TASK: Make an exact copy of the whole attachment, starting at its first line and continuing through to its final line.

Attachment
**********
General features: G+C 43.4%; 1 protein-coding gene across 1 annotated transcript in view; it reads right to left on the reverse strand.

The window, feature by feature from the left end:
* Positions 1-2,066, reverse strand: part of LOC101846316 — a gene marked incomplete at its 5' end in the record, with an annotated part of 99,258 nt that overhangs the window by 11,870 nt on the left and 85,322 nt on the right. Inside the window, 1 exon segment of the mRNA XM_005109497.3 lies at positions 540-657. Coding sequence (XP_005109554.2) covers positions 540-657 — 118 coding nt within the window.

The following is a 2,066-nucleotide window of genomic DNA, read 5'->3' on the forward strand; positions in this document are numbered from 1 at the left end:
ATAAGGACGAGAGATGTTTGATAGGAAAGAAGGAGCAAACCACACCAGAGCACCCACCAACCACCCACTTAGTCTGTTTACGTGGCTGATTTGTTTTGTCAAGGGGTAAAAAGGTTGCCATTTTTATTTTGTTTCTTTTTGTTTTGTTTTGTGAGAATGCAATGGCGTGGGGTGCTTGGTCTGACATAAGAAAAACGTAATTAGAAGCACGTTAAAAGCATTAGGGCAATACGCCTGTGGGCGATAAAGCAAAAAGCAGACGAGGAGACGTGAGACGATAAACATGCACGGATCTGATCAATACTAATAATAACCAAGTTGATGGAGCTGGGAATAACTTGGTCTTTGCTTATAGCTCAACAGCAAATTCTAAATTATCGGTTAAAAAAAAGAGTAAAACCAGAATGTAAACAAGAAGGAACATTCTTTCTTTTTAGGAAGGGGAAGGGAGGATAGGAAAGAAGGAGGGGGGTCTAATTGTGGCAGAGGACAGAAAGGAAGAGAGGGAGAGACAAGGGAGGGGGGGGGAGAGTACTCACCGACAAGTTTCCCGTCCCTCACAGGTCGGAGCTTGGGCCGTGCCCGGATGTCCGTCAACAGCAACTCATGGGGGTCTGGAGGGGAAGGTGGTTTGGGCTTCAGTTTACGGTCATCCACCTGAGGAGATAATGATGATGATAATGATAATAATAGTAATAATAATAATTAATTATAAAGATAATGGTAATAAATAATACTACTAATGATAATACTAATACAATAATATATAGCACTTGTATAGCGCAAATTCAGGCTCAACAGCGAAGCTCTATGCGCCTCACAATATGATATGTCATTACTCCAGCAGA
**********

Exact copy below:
General features: G+C 43.4%; 1 protein-coding gene across 1 annotated transcript in view; it reads right to left on the reverse strand.

The window, feature by feature from the left end:
* Positions 1-2,066, reverse strand: part of LOC101846316 — a gene marked incomplete at its 5' end in the record, with an annotated part of 99,258 nt that overhangs the window by 11,870 nt on the left and 85,322 nt on the right. Inside the window, 1 exon segment of the mRNA XM_005109497.3 lies at positions 540-657. Coding sequence (XP_005109554.2) covers positions 540-657 — 118 coding nt within the window.

The following is a 2,066-nucleotide window of genomic DNA, read 5'->3' on the forward strand; positions in this document are numbered from 1 at the left end:
ATAAGGACGAGAGATGTTTGATAGGAAAGAAGGAGCAAACCACACCAGAGCACCCACCAACCACCCACTTAGTCTGTTTACGTGGCTGATTTGTTTTGTCAAGGGGTAAAAAGGTTGCCATTTTTATTTTGTTTCTTTTTGTTTTGTTTTGTGAGAATGCAATGGCGTGGGGTGCTTGGTCTGACATAAGAAAAACGTAATTAGAAGCACGTTAAAAGCATTAGGGCAATACGCCTGTGGGCGATAAAGCAAAAAGCAGACGAGGAGACGTGAGACGATAAACATGCACGGATCTGATCAATACTAATAATAACCAAGTTGATGGAGCTGGGAATAACTTGGTCTTTGCTTATAGCTCAACAGCAAATTCTAAATTATCGGTTAAAAAAAAGAGTAAAACCAGAATGTAAACAAGAAGGAACATTCTTTCTTTTTAGGAAGGGGAAGGGAGGATAGGAAAGAAGGAGGGGGGTCTAATTGTGGCAGAGGACAGAAAGGAAGAGAGGGAGAGACAAGGGAGGGGGGGGGAGAGTACTCACCGACAAGTTTCCCGTCCCTCACAGGTCGGAGCTTGGGCCGTGCCCGGATGTCCGTCAACAGCAACTCATGGGGGTCTGGAGGGGAAGGTGGTTTGGGCTTCAGTTTACGGTCATCCACCTGAGGAGATAATGATGATGATAATGATAATAATAGTAATAATAATAATTAATTATAAAGATAATGGTAATAAATAATACTACTAATGATAATACTAATACAATAATATATAGCACTTGTATAGCGCAAATTCAGGCTCAACAGCGAAGCTCTATGCGCCTCACAATATGATATGTCATTACTCCAGCAGA